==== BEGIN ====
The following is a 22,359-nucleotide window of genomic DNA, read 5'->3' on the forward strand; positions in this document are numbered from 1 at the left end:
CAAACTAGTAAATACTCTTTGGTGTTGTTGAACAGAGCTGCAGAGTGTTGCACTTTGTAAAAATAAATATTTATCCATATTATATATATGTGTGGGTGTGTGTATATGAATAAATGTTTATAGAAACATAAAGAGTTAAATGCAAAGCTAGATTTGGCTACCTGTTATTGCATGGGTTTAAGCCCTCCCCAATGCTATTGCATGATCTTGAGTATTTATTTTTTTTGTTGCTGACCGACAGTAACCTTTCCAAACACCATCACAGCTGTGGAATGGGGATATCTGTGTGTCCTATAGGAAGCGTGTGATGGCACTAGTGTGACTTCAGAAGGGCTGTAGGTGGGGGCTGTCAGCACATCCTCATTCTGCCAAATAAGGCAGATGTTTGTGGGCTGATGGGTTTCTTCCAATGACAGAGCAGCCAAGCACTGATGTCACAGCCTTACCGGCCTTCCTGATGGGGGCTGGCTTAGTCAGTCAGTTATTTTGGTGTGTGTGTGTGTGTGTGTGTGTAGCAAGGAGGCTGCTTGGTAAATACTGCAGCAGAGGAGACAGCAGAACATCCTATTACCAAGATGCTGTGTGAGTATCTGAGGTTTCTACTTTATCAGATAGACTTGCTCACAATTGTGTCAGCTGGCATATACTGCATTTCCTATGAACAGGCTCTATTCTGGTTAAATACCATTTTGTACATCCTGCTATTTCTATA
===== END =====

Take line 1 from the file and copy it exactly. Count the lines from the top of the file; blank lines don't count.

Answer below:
The following is a 22,359-nucleotide window of genomic DNA, read 5'->3' on the forward strand; positions in this document are numbered from 1 at the left end: